“It makes me cringe, Lacey, when I hear organizations talk about budgeting for ERPs and then the first thing they cut is the training or change management. Training is so key, you know. A lot of times, people say, ‘Well, what if I invest in my people and they leave?’ Yeah, but what if you don’t invest in your people and they stay? You know, that’s not helpful to anyone. And here in Ontario, we’re very fortunate. The Ontario government actually really loves manufacturing and loves supporting training. So, we even have funding programs up here that will help offset some of the cost of an ERP implementation in regards to training. So, if anyone’s looking for a new ERP and wants to know more about funding, a good meeting…”

“So, Sneha, to change the conversation a little bit, what can ERP suppliers do to be more proactive in the sales process?”

“Yeah, I wanted to share this because I haven’t represented an ERP company per se. I have been involved in using it and worked with consultants in implementing some of it. But, so, some of the feedback from a customer standpoint that I wanted to share out there. And, you know, since some of you are already are in that space, like directly with ERP, feel free to, you know, Lacey, Dawn, Peyton, and like share, you know, share or, you know, let’s debate it out. But this is what, from I’m sharing from what my experience. It’s a small story where I was. We, you know, we were using, in one of the companies that I worked, we were using a vanilla version of an ERP, and there were, we hadn’t upgraded to the latest version or the cloud version. So, it’s very possible that there were some pieces of it that we were missing. But then, we were growing as a business. So, it’s not that we are just sustaining operations. So, it’s okay, you know, things can work with as it is. And, as we said, like, it works as is. So, why need a change, right? So, then, eventually, as the system grew, we wanted more control on, you know, how our routings looking like. And then comes also the shelf life pieces. We are looking into different markets. So, now, if I’m looking into a medical devices market, I’m more concerned about shelf life and stuff like that.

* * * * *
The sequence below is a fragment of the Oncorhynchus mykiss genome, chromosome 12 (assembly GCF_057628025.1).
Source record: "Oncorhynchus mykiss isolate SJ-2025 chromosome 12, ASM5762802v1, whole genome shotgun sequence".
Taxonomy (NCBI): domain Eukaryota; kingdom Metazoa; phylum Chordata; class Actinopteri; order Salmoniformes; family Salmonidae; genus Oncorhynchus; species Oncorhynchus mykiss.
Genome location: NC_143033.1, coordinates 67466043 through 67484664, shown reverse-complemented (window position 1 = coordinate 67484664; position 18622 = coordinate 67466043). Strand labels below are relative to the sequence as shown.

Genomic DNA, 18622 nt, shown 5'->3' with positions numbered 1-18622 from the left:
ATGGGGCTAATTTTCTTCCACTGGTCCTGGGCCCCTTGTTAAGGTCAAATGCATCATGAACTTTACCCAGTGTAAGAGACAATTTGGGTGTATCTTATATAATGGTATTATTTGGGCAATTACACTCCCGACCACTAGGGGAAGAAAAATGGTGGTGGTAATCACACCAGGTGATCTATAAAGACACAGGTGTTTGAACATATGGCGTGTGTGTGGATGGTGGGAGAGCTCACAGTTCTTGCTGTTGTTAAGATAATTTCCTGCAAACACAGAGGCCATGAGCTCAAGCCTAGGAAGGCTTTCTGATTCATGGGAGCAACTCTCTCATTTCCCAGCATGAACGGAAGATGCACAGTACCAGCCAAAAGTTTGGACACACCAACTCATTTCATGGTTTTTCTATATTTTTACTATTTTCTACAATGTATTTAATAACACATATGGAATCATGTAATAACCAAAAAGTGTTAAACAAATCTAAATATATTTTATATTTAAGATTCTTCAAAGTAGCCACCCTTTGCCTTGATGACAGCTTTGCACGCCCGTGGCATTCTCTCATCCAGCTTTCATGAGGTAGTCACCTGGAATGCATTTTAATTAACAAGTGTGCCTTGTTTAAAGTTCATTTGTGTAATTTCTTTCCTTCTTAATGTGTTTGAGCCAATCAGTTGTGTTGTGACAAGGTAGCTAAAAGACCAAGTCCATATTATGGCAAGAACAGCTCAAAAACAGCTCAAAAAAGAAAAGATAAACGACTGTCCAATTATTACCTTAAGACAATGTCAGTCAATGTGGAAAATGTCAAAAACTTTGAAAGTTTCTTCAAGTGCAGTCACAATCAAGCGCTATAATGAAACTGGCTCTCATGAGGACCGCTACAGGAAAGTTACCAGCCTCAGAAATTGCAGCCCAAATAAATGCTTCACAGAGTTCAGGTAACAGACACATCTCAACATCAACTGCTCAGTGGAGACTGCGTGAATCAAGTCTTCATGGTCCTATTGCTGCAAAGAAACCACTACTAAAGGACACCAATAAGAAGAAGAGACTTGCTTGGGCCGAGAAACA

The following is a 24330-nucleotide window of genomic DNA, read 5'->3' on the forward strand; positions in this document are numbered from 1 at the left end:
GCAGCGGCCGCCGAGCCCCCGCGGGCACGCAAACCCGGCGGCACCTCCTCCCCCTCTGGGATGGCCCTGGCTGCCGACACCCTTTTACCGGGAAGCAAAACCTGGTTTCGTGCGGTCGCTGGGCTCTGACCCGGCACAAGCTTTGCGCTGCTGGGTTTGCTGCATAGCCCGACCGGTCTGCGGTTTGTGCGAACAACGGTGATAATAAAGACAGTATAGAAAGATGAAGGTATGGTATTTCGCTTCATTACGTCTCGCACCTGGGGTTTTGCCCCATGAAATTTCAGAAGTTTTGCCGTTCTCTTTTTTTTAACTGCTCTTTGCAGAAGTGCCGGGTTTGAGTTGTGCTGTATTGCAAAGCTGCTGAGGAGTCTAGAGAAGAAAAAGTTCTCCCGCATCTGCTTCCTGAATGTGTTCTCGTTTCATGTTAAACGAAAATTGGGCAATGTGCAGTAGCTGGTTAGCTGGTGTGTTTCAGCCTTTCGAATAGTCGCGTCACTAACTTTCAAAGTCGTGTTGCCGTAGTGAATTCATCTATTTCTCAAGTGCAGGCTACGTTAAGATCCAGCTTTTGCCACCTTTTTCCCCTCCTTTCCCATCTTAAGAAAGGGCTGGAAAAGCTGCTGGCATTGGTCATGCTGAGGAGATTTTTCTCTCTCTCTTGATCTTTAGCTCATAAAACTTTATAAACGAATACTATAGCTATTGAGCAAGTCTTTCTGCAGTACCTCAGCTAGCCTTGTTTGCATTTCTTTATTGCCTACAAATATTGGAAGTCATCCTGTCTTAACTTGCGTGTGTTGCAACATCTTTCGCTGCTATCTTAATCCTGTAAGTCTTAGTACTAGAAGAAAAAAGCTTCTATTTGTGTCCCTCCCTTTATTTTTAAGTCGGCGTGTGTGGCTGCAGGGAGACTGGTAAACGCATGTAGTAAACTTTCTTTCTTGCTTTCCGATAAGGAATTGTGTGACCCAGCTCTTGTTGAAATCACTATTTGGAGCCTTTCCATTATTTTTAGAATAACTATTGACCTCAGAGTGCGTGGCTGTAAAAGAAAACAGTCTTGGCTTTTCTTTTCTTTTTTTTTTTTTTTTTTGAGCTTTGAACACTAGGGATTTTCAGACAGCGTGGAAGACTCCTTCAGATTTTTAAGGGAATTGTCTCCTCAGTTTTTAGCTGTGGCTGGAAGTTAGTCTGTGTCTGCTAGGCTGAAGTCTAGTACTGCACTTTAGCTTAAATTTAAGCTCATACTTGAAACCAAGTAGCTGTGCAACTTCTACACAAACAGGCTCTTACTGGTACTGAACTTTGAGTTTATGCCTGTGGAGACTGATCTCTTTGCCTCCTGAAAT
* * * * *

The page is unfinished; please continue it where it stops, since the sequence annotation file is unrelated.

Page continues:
So, how did we manage that? Well, Excel is right there. Excel is my go-to tool to see how we can manage it. But then, hey, we have invested thousands and thousands of dollars in this great ERP system, which has MRP, which has everything inbuilt. Why don’t we see if we can do something about it or does it have some offering? So, we went to the vendor. We asked for specific support there. They connected us to their third-party consultants. And then, eventually, I worked with them to lead this whole project to make sure that we enabled that piece. And how did it work across quality, across manufacturing operations, across inventory management? And of course, the day-to-day users that who are going to use this. And we also needed a little involvement from the product piece and engineering piece as well.